Senior international development leaders met at United Nations Headquarters in New York today to forge an operational work agenda to boost Africa’s as yet failing efforts to meet the ambitious goals the world has set itself to slash poverty, hunger, maternal and infant mortality, and other social ills, all by 2015.
The closed-door session, chaired by Deputy Secretary-General Asha-Rose Migiro, was the first meeting of the Working Group of the Secretary-General Ban Ki-moon’s Millennium Development Goals (MDGs) Africa Steering Group launched by Secretary-General Ban Ki-moon last Friday.
Participants included leading economists from the African Union, African Development Bank, European Union, Islamic Development Bank, International Monetary Fund (IMF), Organisation for Economic Cooperation and Development (OECD), UN Development Programme (UNDP), UN Economic Commission for Africa and the World Bank, as well as the Secretary-General Special Adviser on the MDGs, Jeffrey Sachs.
Today’s meeting was called to carry out the Steering Group’s recommendations in three areas: to identify effective mechanisms to implement commitments in the areas of health, education, infrastructure, agriculture and food security, and statistical systems; to improve aid predictability so that African governments can plan years ahead for additional hospitals, schools and train doctors, teachers and nurses; and to strengthen joint efforts at the country level.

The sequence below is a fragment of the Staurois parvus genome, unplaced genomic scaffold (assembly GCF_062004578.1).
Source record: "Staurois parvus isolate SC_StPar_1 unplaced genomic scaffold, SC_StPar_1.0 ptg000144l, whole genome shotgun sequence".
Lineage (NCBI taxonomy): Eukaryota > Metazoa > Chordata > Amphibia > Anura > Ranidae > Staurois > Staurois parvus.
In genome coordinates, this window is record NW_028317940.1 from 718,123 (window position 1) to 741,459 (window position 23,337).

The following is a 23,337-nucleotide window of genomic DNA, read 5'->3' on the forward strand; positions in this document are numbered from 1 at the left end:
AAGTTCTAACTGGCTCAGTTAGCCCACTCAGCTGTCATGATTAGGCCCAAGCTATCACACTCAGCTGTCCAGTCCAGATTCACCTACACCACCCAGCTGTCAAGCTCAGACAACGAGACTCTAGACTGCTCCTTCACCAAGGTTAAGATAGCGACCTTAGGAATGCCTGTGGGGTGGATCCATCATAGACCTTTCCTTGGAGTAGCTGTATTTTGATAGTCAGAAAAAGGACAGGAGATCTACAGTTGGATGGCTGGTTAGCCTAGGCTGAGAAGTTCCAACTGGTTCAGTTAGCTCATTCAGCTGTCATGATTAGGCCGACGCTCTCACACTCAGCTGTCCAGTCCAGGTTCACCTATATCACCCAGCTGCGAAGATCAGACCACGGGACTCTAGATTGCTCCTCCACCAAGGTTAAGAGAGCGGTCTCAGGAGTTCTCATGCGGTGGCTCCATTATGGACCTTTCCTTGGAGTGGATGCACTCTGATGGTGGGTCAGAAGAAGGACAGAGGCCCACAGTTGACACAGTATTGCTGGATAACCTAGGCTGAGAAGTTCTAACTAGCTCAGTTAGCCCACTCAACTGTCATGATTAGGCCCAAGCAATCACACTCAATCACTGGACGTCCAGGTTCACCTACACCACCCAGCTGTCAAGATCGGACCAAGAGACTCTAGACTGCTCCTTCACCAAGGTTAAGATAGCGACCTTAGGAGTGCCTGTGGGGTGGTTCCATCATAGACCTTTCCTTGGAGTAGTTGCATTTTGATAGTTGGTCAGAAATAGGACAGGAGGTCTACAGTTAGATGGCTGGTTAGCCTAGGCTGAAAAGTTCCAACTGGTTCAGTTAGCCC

Launching the initiative on Friday, Mr. Ban voiced concern that many African countries are off course for meeting the MDGs, particularly in sub-Saharan regions. “That is the only region in the world where not even a single country is on the track. We must help those countries so that they can join on the track,” he said.
The areas for action the Steering Group identified comprise five of the eight MDGs: cutting by half the proportion of people living on less than a dollar a day and suffering from hunger; ensuring that all boys and girls complete a full course of primary schooling; slashing the mortality rate among children under five by two thirds; reducing the maternal mortality ratio by three quarters; and halting and beginning to reverse the spread of HIV/AIDS and the incidence of malaria and other major diseases.